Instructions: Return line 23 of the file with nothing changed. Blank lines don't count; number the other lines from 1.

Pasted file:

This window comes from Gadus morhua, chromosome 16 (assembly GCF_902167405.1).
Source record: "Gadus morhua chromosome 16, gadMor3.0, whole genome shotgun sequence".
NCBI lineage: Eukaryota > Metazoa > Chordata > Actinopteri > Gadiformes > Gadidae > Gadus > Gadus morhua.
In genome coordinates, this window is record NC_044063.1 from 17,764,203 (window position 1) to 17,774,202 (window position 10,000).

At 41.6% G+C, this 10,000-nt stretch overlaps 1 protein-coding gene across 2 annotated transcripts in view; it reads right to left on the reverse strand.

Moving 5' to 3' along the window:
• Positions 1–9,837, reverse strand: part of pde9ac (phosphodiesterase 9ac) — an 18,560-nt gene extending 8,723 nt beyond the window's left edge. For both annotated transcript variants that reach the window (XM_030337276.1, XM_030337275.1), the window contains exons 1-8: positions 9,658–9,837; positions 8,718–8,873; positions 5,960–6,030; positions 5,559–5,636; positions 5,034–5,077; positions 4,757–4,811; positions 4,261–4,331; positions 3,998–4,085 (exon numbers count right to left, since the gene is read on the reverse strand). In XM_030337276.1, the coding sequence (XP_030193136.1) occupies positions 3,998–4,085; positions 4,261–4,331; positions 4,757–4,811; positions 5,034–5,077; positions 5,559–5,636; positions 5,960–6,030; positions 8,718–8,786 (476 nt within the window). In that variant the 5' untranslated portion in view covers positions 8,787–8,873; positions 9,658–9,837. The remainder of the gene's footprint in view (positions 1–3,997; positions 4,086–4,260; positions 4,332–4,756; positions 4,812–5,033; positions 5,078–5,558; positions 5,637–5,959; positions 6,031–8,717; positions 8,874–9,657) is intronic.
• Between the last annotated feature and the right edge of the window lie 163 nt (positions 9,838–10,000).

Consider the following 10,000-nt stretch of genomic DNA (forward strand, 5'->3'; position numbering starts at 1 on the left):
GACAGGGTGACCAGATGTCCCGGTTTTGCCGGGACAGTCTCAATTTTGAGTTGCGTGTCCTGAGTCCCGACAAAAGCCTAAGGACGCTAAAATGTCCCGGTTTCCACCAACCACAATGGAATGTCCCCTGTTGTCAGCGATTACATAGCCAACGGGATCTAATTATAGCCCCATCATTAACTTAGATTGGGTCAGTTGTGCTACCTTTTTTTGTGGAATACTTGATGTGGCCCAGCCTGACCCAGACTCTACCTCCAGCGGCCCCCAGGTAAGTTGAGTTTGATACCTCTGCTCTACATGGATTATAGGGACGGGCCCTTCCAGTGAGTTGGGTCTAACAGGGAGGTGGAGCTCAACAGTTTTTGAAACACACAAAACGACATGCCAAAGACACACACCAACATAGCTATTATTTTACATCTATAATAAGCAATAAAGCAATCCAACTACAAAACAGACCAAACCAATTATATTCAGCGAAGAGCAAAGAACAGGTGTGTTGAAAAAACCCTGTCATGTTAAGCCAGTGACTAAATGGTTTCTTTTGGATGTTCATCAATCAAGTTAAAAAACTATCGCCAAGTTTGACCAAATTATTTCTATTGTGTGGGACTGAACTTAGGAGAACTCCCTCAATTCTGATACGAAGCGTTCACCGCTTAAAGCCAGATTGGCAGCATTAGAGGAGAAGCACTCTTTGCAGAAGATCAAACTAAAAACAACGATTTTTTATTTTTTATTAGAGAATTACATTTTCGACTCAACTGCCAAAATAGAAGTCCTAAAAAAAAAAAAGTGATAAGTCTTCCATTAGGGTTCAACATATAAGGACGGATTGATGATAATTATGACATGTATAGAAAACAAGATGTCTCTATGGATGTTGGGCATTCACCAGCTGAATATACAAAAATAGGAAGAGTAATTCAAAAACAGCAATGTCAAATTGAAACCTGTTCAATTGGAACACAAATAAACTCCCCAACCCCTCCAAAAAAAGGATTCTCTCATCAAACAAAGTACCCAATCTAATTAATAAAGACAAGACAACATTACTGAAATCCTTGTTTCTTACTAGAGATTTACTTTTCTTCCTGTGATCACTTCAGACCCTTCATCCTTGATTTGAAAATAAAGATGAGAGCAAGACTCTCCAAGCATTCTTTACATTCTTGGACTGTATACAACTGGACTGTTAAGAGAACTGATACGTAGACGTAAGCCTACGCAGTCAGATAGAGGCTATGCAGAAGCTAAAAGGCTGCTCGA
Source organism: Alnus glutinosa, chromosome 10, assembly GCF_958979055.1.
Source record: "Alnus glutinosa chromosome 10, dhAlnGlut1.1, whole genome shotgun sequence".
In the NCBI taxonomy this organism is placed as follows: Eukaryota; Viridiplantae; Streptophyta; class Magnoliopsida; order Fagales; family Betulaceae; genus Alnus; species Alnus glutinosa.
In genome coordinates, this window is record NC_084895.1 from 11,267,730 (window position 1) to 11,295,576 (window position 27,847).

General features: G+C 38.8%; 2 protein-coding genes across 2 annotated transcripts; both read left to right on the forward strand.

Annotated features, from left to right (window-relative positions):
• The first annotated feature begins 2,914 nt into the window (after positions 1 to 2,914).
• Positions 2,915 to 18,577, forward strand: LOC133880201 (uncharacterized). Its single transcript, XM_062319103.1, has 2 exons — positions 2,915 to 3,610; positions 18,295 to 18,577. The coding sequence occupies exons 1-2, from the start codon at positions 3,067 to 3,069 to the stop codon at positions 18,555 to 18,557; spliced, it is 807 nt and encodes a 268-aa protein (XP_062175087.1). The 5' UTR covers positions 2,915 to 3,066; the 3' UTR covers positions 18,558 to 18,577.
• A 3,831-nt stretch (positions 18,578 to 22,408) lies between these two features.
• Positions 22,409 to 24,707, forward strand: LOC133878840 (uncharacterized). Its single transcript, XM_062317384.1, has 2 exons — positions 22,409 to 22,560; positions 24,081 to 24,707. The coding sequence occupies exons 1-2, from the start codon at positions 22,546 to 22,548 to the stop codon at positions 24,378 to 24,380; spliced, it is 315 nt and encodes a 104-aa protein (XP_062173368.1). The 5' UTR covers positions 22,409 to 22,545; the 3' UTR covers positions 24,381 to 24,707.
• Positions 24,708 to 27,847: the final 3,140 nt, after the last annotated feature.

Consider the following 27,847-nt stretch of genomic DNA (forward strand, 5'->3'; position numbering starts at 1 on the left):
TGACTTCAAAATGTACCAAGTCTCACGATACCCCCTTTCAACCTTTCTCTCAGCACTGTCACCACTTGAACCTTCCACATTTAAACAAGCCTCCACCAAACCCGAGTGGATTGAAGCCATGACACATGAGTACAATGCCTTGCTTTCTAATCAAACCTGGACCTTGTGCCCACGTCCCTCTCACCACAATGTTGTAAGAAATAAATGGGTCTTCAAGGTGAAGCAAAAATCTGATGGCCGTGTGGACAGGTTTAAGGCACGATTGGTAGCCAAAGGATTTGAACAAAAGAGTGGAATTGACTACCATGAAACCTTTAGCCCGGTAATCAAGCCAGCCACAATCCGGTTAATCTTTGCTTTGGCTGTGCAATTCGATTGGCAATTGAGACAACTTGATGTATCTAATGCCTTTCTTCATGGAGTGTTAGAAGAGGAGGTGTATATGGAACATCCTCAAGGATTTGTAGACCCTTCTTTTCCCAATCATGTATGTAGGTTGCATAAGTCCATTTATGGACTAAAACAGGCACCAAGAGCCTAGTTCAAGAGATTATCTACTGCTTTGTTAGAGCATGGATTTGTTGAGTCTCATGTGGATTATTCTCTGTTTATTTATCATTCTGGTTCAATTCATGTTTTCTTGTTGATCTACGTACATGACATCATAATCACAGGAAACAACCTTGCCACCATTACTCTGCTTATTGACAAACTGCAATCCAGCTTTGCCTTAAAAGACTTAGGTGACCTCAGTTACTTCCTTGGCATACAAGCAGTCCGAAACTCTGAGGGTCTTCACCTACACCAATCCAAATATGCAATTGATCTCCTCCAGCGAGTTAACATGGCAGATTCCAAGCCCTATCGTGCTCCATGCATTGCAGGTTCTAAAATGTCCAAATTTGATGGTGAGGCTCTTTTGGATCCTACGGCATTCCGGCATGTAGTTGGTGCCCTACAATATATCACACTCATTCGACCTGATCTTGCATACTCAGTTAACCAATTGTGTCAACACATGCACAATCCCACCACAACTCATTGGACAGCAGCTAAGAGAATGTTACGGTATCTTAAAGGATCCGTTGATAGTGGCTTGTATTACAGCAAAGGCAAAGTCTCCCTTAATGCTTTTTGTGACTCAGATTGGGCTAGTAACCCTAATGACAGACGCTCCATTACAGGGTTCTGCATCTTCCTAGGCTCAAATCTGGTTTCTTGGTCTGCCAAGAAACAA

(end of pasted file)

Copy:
TGACTTCAAAATGTACCAAGTCTCACGATACCCCCTTTCAACCTTTCTCTCAGCACTGTCACCACTTGAACCTTCCACATTTAAACAAGCCTCCACCAAACCCGAGTGGATTGAAGCCATGACACATGAGTACAATGCCTTGCTTTCTAATCAAACCTGGACCTTGTGCCCACGTCCCTCTCACCACAATGTTGTAAGAAATAAATGGGTCTTCAAGGTGAAGCAAAAATCTGATGGCCGTGTGGACAGGTTTAAGGCACGATTGGTAGCCAAAGGATTTGAACAAAAGAGTGGAATTGACTACCATGAAACCTTTAGCCCGGTAATCAAGCCAGCCACAATCCGGTTAATCTTTGCTTTGGCTGTGCAATTCGATTGGCAATTGAGACAACTTGATGTATCTAATGCCTTTCTTCATGGAGTGTTAGAAGAGGAGGTGTATATGGAACATCCTCAAGGATTTGTAGACCCTTCTTTTCCCAATCATGTATGTAGGTTGCATAAGTCCATTTATGGACTAAAACAGGCACCAAGAGCCTAGTTCAAGAGATTATCTACTGCTTTGTTAGAGCATGGATTTGTTGAGTCTCATGTGGATTATTCTCTGTTTATTTATCATTCTGGTTCAATTCATGTTTTCTTGTTGATCTACGTACATGACATCATAATCACAGGAAACAACCTTGCCACCATTACTCTGCTTATTGACAAACTGCAATCCAGCTTTGCCTTAAAAGACTTAGGTGACCTCAGTTACTTCCTTGGCATACAAGCAGTCCGAAACTCTGAGGGTCTTCACCTACACCAATCCAAATATGCAATTGATCTCCTCCAGCGAGTTAACATGGCAGATTCCAAGCCCTATCGTGCTCCATGCATTGCAGGTTCTAAAATGTCCAAATTTGATGGTGAGGCTCTTTTGGATCCTACGGCATTCCGGCATGTAGTTGGTGCCCTACAATATATCACACTCATTCGACCTGATCTTGCATACTCAGTTAACCAATTGTGTCAACACATGCACAATCCCACCACAACTCATTGGACAGCAGCTAAGAGAATGTTACGGTATCTTAAAGGATCCGTTGATAGTGGCTTGTATTACAGCAAAGGCAAAGTCTCCCTTAATGCTTTTTGTGACTCAGATTGGGCTAGTAACCCTAATGACAGACGCTCCATTACAGGGTTCTGCATCTTCCTAGGCTCAAATCTGGTTTCTTGGTCTGCCAAGAAACAA